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Miranda and Caliban is a novel written by Jacqueline Carey. The story is a Perspective Flip of The Tempest, written from the point of view of the titular characters. Prospero's young and innocent daughter raised in exile, Miranda, helps her father by keeping the animals while he works his secretive magics. When her father plans to capture the wild boy that prowls on the island, the lonely Miranda jumps at the chance to have any companion at all...


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This book provides examples of:

  • Abusive Parents:
    • Miranda's early narration make it clear that she thinks of her father as loving, but stern and harsh with her to ensure their survival, and deeply immersed in his secretive magical works. One scene takes it beyond "stern" when it's revealed Prospero has a charm that can inflict pain on her. He makes quick use of it when she's lost in her own thoughts and not paying enough attention, then later works himself into a rage and puts her in a coma when she breaks the Replacement Goldfish.
    • Caliban's dead mother Sycorax is revealed as abusive as well when Ariel takes her form to taunt Caliban.
  • Adaptational Nice Guy: In this version of the story, Caliban is still a semi-feral brute, but is much more relatable. He is nothing but a friend to Miranda, is honestly afraid of his desire for her once they're grown, and most of his darkness comes from years of calling Prospero Master and understanding that he's not free. He is still capable of clumsily plotting Prospero's murder, but given what he sees Miranda go through, it's not hard to see why he thought that was the only way out.
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  • Adaptational Villainy: Prospero still seeks a return from his exile and justice on those who wronged him, as in the original, but the manner he goes about it in this tale sends him flying down the slippery slope.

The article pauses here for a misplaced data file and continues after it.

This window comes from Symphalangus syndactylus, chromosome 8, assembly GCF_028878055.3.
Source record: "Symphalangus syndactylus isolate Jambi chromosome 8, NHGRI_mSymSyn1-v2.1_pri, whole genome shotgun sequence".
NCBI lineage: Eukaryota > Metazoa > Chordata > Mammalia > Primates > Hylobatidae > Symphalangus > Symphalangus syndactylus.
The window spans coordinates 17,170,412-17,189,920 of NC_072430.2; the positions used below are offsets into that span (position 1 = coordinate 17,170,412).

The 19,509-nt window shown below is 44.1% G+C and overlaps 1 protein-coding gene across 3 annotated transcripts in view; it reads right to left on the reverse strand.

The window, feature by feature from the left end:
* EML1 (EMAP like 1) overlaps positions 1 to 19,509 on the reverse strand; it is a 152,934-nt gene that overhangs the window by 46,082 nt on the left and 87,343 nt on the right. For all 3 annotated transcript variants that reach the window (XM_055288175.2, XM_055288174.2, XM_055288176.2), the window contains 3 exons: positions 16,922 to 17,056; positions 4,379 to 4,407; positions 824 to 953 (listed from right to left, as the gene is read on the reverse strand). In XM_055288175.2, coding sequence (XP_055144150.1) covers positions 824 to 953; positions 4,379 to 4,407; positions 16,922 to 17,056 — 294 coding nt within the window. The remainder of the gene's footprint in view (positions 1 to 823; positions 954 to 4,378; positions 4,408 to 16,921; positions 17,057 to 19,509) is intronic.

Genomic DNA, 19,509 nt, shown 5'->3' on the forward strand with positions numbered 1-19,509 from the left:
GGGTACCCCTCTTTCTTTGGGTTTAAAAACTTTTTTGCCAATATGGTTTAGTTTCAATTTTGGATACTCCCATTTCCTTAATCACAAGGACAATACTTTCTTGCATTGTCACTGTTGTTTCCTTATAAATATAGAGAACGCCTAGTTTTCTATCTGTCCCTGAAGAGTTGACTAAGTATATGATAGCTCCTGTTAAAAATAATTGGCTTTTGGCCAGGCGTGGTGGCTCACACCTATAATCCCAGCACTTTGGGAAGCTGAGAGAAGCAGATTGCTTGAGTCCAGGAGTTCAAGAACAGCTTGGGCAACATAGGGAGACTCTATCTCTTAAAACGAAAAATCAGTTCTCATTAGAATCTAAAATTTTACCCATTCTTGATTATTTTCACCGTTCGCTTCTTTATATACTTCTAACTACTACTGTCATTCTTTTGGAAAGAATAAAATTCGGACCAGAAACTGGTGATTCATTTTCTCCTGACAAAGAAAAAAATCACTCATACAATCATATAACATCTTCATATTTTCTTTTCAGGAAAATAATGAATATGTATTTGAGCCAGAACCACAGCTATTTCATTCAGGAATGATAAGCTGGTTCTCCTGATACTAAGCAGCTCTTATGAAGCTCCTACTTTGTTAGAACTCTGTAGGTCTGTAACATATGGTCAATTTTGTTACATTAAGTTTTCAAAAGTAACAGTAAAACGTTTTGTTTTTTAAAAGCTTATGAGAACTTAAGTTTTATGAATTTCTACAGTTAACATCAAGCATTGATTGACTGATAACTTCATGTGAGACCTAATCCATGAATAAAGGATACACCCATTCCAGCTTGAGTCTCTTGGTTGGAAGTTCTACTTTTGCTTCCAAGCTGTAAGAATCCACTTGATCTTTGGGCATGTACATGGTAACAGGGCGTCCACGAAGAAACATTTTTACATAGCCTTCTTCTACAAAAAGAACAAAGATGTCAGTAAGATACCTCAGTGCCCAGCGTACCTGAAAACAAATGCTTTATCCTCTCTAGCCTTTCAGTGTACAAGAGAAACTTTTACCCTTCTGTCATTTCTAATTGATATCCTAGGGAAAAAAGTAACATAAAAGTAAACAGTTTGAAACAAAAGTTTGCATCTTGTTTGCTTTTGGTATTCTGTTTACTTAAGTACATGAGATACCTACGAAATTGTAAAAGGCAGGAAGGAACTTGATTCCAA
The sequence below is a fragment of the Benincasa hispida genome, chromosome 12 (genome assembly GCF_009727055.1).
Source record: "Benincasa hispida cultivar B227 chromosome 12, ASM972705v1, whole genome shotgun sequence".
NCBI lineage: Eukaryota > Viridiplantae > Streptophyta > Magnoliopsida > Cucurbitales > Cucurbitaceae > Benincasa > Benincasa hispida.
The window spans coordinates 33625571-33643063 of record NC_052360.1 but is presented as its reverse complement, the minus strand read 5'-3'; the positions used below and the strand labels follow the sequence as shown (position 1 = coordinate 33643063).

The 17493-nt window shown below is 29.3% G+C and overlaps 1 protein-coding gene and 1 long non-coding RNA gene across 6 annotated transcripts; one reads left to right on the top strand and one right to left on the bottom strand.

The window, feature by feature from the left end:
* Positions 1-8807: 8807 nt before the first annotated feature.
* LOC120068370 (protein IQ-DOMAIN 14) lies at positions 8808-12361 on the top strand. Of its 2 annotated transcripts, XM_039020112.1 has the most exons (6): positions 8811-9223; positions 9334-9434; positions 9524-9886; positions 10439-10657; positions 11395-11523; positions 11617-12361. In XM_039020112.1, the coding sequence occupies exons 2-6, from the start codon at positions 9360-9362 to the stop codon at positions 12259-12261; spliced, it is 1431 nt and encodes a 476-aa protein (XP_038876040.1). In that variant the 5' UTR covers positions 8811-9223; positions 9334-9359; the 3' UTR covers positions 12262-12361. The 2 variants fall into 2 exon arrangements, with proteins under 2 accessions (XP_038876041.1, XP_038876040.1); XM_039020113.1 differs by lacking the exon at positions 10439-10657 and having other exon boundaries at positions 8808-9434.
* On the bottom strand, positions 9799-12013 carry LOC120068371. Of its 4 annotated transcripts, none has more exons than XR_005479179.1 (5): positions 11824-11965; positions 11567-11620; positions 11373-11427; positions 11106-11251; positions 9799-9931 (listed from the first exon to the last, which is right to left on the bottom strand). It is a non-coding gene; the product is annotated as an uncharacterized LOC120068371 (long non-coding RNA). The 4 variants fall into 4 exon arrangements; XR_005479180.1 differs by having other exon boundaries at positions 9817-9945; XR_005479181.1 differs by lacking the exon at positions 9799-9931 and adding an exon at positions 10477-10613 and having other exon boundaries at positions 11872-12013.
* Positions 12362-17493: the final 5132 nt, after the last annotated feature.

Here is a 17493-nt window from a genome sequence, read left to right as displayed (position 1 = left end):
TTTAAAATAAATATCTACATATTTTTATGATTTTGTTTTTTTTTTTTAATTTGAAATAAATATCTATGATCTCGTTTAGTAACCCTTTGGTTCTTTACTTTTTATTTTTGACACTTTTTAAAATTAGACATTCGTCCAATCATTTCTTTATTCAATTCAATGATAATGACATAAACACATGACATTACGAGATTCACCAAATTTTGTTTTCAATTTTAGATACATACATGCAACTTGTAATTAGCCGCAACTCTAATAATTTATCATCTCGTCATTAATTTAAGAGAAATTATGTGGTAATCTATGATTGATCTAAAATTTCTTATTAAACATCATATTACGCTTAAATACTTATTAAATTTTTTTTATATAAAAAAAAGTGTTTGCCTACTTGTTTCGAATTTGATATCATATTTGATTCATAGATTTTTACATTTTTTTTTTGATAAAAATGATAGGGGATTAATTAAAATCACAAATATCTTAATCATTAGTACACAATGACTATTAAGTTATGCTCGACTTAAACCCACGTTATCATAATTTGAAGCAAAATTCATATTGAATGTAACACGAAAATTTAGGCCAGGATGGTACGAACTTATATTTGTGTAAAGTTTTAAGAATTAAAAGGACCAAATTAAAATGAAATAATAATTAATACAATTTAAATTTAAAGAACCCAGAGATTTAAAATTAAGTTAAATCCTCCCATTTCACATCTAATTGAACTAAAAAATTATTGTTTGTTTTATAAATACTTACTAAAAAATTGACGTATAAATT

• Ambiguous Ending: For the most part, the tale ends as the The Tempest does, but for two key details.
    • Prospero destroys all his magic charms and his sanctum in fire, but Miranda thinks she catches a glimpse of metal tucked up his sleeve, leaving it unknown whether he really could give up his power.
    • Miranda promises Caliban that even though she's stuck with Ferdinand, she will be able to send for him some day, and be together in some fashion. It's left completely open whether or not that ever happens.
  • Arranged Marriage: Prospero's minimal explanation of his plans includes dropping this on Miranda. Miranda bewilderingly wonders whether she's supposed to marry Caliban or Ariel, as those are the only other two beings she knows.
  • Attempted Rape: Subverted. In this adaptation, the incident is entirely consensual. Prospero interrupts before things get too far, and assuming Miranda was forced, comes close to killing Caliban in rage. Miranda has to force him to stop, and point out Caliban is already spelled to do no harm - it was literally impossible for him to rape Miranda.
  • Berserk Button: Prospero pretty clearly has some blame issues over Miranda's lost mother.
    Prospero: You've killed your mother all over again, Miranda.
  • Character Narrator: Both Miranda and Caliban serve as alternating first person narrators. Caliban's early chapters are terribly simple and begin to evolve along with his grasp of language. Later he laments he just doesn't have the skill to put some very complicated emotions into words.
  • Childhood Brain Damage: Prospero's enraged use of his pain charm on Miranda caused enough damage to put her into a brief coma, and lose all ability to walk, talk, or function normally for an extended time. She does recover completely, but builds a towering resentment over the ignorance her father keeps her in and the suffering he caused, along with a paralyzing fear over confronting him on it. This also ends up creating more bonds with Caliban, who knew exactly how frustrating relearning to speak was.
  • Death by Childbirth: Miranda's mother suffered this fate.
  • Downer Ending: The events of The Tempest occur as planned, which means despite their long friendship and budding true love, Miranda and Caliban are fated to be separated. The last ray of hope is that Miranda promises to save Caliban from the island later, but it's left completely unknown whether she does.
  • Even Evil Has Standards: One of the few fairly civil conversations between Ariel and Caliban leads to this angered revelation.